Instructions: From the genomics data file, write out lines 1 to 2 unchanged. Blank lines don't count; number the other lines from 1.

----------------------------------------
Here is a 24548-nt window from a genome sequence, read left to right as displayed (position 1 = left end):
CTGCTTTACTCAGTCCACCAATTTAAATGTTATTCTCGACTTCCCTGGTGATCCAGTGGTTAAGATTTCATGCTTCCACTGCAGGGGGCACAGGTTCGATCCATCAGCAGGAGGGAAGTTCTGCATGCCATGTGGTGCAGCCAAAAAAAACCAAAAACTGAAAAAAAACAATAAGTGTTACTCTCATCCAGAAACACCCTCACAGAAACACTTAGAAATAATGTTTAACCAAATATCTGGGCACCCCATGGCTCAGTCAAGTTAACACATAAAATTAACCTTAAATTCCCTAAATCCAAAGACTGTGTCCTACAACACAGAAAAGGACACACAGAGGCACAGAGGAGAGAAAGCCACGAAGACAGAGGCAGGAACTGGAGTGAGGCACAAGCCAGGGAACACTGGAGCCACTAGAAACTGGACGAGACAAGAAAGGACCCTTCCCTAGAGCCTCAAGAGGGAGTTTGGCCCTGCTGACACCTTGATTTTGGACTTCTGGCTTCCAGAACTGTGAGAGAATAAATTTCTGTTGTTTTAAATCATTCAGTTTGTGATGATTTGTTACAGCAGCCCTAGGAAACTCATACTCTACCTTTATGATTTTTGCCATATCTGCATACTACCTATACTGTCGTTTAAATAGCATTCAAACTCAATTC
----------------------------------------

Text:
Here is a 24548-nt window from a genome sequence, read left to right as displayed (position 1 = left end):
CTGCTTTACTCAGTCCACCAATTTAAATGTTATTCTCGACTTCCCTGGTGATCCAGTGGTTAAGATTTCATGCTTCCACTGCAGGGGGCACAGGTTCGATCCATCAGCAGGAGGGAAGTTCTGCATGCCATGTGGTGCAGCCAAAAAAAACCAAAAACTGAAAAAAAACAATAAGTGTTACTCTCATCCAGAAACACCCTCACAGAAACACTTAGAAATAATGTTTAACCAAATATCTGGGCACCCCATGGCTCAGTCAAGTTAACACATAAAATTAACCTTAAATTCCCTAAATCCAAAGACTGTGTCCTACAACACAGAAAAGGACACACAGAGGCACAGAGGAGAGAAAGCCACGAAGACAGAGGCAGGAACTGGAGTGAGGCACAAGCCAGGGAACACTGGAGCCACTAGAAACTGGACGAGACAAGAAAGGACCCTTCCCTAGAGCCTCAAGAGGGAGTTTGGCCCTGCTGACACCTTGATTTTGGACTTCTGGCTTCCAGAACTGTGAGAGAATAAATTTCTGTTGTTTTAAATCATTCAGTTTGTGATGATTTGTTACAGCAGCCCTAGGAAACTCATACTCTACCTTTATGATTTTTGCCATATCTGCATACTACCTATACTGTCGTTTAAATAGCATTCAAACTCAATTC